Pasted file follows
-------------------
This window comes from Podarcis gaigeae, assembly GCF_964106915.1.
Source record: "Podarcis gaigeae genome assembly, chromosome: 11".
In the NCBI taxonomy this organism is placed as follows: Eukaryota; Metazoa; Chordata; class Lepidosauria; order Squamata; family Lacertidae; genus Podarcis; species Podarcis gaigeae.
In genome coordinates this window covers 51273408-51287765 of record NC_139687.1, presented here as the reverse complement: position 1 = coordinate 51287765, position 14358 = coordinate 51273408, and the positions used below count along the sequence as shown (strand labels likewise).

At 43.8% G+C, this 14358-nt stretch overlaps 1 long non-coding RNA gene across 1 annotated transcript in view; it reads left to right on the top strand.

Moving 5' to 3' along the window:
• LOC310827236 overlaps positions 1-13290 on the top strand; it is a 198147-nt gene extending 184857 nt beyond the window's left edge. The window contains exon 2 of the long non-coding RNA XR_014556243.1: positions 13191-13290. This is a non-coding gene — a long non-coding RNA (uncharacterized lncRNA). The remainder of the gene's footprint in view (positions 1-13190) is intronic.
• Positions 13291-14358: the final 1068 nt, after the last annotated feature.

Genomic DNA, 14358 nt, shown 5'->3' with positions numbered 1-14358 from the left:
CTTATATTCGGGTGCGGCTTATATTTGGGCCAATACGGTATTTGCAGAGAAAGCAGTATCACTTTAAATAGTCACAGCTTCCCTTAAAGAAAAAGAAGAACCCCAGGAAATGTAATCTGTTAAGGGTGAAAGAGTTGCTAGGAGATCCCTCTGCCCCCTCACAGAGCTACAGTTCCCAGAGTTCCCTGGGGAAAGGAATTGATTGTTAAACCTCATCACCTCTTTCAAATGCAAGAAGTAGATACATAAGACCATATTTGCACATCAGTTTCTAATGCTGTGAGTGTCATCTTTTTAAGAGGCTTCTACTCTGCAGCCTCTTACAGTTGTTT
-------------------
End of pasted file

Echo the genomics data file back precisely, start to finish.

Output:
This window comes from Podarcis gaigeae, assembly GCF_964106915.1.
Source record: "Podarcis gaigeae genome assembly, chromosome: 11".
In the NCBI taxonomy this organism is placed as follows: Eukaryota; Metazoa; Chordata; class Lepidosauria; order Squamata; family Lacertidae; genus Podarcis; species Podarcis gaigeae.
In genome coordinates this window covers 51273408-51287765 of record NC_139687.1, presented here as the reverse complement: position 1 = coordinate 51287765, position 14358 = coordinate 51273408, and the positions used below count along the sequence as shown (strand labels likewise).

At 43.8% G+C, this 14358-nt stretch overlaps 1 long non-coding RNA gene across 1 annotated transcript in view; it reads left to right on the top strand.

Moving 5' to 3' along the window:
• LOC310827236 overlaps positions 1-13290 on the top strand; it is a 198147-nt gene extending 184857 nt beyond the window's left edge. The window contains exon 2 of the long non-coding RNA XR_014556243.1: positions 13191-13290. This is a non-coding gene — a long non-coding RNA (uncharacterized lncRNA). The remainder of the gene's footprint in view (positions 1-13190) is intronic.
• Positions 13291-14358: the final 1068 nt, after the last annotated feature.

Genomic DNA, 14358 nt, shown 5'->3' with positions numbered 1-14358 from the left:
CTTATATTCGGGTGCGGCTTATATTTGGGCCAATACGGTATTTGCAGAGAAAGCAGTATCACTTTAAATAGTCACAGCTTCCCTTAAAGAAAAAGAAGAACCCCAGGAAATGTAATCTGTTAAGGGTGAAAGAGTTGCTAGGAGATCCCTCTGCCCCCTCACAGAGCTACAGTTCCCAGAGTTCCCTGGGGAAAGGAATTGATTGTTAAACCTCATCACCTCTTTCAAATGCAAGAAGTAGATACATAAGACCATATTTGCACATCAGTTTCTAATGCTGTGAGTGTCATCTTTTTAAGAGGCTTCTACTCTGCAGCCTCTTACAGTTGTTT